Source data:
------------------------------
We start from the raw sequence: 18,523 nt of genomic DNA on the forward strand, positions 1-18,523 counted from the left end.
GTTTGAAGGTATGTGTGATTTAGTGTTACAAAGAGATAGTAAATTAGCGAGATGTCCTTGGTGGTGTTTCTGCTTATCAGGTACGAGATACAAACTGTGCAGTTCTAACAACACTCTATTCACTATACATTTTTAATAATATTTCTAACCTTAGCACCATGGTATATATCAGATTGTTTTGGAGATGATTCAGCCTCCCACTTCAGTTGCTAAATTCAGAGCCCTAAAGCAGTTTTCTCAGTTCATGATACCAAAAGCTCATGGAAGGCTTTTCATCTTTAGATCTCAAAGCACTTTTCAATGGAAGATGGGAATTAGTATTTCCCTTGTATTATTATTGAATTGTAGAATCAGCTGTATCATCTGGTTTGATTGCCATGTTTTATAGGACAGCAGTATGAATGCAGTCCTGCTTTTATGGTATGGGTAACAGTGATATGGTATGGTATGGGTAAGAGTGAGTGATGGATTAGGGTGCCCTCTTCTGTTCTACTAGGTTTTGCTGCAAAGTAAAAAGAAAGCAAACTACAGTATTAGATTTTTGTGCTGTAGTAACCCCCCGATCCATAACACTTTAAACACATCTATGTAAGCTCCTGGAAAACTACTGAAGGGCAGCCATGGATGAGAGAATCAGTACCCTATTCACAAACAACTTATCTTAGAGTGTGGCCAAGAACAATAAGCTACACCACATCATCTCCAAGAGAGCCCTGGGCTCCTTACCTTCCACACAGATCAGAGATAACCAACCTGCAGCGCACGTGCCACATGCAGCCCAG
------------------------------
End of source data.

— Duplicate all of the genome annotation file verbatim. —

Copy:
We start from the raw sequence: 18,523 nt of genomic DNA on the forward strand, positions 1-18,523 counted from the left end.
GTTTGAAGGTATGTGTGATTTAGTGTTACAAAGAGATAGTAAATTAGCGAGATGTCCTTGGTGGTGTTTCTGCTTATCAGGTACGAGATACAAACTGTGCAGTTCTAACAACACTCTATTCACTATACATTTTTAATAATATTTCTAACCTTAGCACCATGGTATATATCAGATTGTTTTGGAGATGATTCAGCCTCCCACTTCAGTTGCTAAATTCAGAGCCCTAAAGCAGTTTTCTCAGTTCATGATACCAAAAGCTCATGGAAGGCTTTTCATCTTTAGATCTCAAAGCACTTTTCAATGGAAGATGGGAATTAGTATTTCCCTTGTATTATTATTGAATTGTAGAATCAGCTGTATCATCTGGTTTGATTGCCATGTTTTATAGGACAGCAGTATGAATGCAGTCCTGCTTTTATGGTATGGGTAACAGTGATATGGTATGGTATGGGTAAGAGTGAGTGATGGATTAGGGTGCCCTCTTCTGTTCTACTAGGTTTTGCTGCAAAGTAAAAAGAAAGCAAACTACAGTATTAGATTTTTGTGCTGTAGTAACCCCCCGATCCATAACACTTTAAACACATCTATGTAAGCTCCTGGAAAACTACTGAAGGGCAGCCATGGATGAGAGAATCAGTACCCTATTCACAAACAACTTATCTTAGAGTGTGGCCAAGAACAATAAGCTACACCACATCATCTCCAAGAGAGCCCTGGGCTCCTTACCTTCCACACAGATCAGAGATAACCAACCTGCAGCGCACGTGCCACATGCAGCCCAG